A consistent mistake made by parents and teachers is the assumption that a child’s listening level is the same as his or her reading level. Until about eighth grade, that is far from true; early primary grade students listen many grades above their reading level. This means that early primary grade students are capable of hearing and understanding stories that are far more complicated than those they can read themselves.
What does that mean? Well, you don’t have to read only picture books with simple messages or text. Young audiences can be enticed to enjoy text-heavy picture books and chapter books alike. There are a number of genres that naturally lend themselves to reading to mixed-age audiences, including …
Nonfiction. More specifically, nonfiction picture books, also called “informational picture books.” One of the best ways to hook kids of any age on reading is to give them some nonfiction books. They may be straight-up factual books, or they may be stories that have lots of facts in them (think: historical fiction for example). The great thing about informational picture books is that they have something for everyone. These are books that invite exploring, so whether you read all of the text or just talk about the illustrations, you’re in for an enjoyable, shared read.
Poetry. Jack Prelutsky and Shel Silverstein write poetry that is meant to be read aloud.
Their poems are very “graphic,” allowing readers to “see” what they describe, and they often have a nonsensical quality that strike kids’ funny bones.
Humor. Despite the dictionary description, defining “funny” is a matter of personal taste. Still, a good laugh is something we all enjoy. As a parent, you understand the types of humor your kids enjoy … and you can decide what types of things you want to share together.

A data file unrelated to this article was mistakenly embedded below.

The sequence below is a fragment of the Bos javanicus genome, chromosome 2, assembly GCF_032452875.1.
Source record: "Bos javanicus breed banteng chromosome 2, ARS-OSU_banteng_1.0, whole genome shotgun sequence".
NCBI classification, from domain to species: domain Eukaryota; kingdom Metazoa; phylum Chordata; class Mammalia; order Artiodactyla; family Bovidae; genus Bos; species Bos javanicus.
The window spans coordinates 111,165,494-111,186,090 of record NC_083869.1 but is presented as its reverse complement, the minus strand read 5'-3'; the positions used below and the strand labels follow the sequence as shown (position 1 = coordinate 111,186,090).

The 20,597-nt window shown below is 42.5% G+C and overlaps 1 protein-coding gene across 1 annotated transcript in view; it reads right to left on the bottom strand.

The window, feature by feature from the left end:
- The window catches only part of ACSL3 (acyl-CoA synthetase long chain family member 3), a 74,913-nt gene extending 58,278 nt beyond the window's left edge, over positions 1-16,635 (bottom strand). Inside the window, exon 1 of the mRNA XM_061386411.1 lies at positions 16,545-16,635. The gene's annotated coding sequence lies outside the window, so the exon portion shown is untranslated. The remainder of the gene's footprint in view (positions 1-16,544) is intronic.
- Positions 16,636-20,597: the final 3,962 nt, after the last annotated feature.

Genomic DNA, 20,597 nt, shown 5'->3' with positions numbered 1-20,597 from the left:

Books with lots of dialogue. “Dialog books” aren’t a specific genre, but a lot of short chapter books use conversation among the characters to tell the story. There are usually only a few characters (often school-aged kids and an adult or two) so it is an opportunity for everyone to take a role and read together.
These are by no means the only genres. On her website, storyteller Mary Hamilton offers a handy checklist that describes reading interests for various ages, from preschool through high school.
When you are selecting a book the whole family can enjoy, what types of books do you pick? If you have a family – or classroom – favorite, be sure to share!
Mom reading with kids: Family Story Minute by Sean Dreilinger on Flicker. Copyright. Some rights reserved.
Collage of nonfiction picture books: University of Maryland News photostream on Flickr. Copyright. Some rights reserved University of Maryland Press Releases.
Bookshelf with poetry books. Thingamababy Awesome Wall photostream on Flickr. Copyright. All rights reserved.
Roscoe Riley by Katherine Applegate. Book cover image by Mr. Biggs photostream on Flickr. Copyright. All rights reserved.
Reading aloud is not only a great way to model reading, it can be lots of fun … especially when you add voices and noise and bring the story to life.